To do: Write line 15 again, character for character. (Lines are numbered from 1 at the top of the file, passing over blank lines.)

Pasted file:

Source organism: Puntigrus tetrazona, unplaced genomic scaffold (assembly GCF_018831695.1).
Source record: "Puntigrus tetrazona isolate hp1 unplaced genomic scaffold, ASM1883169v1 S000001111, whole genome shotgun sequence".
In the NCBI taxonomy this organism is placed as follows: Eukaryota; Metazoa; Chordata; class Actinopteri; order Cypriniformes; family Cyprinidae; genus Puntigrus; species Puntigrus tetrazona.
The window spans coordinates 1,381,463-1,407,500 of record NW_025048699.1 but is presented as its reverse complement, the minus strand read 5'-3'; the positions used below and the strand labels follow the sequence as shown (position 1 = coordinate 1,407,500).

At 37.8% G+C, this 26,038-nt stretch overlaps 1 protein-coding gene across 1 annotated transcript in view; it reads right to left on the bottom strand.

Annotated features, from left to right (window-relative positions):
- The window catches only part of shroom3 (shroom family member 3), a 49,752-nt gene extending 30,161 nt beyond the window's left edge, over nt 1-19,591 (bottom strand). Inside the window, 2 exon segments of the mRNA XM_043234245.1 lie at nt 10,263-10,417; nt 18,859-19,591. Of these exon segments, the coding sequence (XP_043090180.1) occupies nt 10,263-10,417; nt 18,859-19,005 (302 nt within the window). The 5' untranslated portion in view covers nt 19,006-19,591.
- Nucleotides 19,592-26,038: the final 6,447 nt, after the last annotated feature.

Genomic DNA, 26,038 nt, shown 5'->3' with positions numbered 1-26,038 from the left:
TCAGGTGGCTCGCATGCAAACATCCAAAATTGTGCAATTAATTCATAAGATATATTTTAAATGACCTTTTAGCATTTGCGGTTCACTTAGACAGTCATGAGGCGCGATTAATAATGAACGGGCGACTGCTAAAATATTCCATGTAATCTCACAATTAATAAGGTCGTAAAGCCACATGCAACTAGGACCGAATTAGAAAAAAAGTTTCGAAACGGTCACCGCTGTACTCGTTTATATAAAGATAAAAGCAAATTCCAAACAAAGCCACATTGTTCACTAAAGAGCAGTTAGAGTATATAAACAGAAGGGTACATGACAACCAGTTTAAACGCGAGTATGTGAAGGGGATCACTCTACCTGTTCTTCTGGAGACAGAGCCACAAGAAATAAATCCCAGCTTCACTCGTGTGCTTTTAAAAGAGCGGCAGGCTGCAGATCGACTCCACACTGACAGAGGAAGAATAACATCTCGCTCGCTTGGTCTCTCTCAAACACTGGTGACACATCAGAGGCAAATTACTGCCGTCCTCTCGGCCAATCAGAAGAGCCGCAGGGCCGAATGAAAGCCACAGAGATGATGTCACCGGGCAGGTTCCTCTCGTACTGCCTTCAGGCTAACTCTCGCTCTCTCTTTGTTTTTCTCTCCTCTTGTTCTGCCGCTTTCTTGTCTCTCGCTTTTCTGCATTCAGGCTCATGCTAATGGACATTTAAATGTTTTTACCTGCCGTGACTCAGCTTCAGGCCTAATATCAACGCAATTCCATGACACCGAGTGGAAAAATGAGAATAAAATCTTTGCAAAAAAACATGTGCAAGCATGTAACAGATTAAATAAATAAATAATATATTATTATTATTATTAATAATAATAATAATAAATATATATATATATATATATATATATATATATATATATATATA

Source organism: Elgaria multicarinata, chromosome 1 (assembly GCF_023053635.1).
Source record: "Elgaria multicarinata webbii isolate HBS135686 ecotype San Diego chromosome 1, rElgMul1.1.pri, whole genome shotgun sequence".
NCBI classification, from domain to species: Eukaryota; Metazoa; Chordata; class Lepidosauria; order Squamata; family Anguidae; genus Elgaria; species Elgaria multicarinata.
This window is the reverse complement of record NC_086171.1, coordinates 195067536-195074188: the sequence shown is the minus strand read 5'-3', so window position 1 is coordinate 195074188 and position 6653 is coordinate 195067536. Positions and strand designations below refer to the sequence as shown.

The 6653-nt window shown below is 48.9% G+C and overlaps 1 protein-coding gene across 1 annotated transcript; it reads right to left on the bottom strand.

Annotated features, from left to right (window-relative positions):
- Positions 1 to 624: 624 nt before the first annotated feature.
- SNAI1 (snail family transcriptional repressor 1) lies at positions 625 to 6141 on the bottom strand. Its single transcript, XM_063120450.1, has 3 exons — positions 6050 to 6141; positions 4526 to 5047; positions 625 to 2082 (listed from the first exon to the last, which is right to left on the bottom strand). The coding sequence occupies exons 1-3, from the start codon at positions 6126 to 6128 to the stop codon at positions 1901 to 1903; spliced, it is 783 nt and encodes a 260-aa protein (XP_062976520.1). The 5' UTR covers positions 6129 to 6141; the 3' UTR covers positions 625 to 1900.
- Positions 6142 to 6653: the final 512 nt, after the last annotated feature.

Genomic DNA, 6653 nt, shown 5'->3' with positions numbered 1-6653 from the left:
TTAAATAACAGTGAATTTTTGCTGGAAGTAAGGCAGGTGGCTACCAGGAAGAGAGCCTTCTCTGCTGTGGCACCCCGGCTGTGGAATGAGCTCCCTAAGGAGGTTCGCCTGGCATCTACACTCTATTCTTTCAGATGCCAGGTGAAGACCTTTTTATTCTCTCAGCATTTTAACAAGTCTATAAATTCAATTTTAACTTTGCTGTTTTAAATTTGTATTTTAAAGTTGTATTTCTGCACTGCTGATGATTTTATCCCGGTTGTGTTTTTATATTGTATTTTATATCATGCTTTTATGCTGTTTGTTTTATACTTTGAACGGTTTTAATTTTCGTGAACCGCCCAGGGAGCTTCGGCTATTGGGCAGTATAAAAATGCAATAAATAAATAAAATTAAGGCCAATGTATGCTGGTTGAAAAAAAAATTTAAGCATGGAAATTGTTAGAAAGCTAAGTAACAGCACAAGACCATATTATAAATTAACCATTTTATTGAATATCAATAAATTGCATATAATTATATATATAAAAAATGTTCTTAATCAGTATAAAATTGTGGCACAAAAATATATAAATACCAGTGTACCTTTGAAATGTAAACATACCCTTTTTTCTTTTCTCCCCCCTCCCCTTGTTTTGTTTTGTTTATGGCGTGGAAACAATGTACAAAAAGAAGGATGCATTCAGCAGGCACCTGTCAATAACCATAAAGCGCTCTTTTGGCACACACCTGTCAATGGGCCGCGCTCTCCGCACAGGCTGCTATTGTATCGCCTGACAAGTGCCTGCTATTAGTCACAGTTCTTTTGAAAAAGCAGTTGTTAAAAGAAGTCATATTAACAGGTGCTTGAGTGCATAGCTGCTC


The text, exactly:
The 6653-nt window shown below is 48.9% G+C and overlaps 1 protein-coding gene across 1 annotated transcript; it reads right to left on the bottom strand.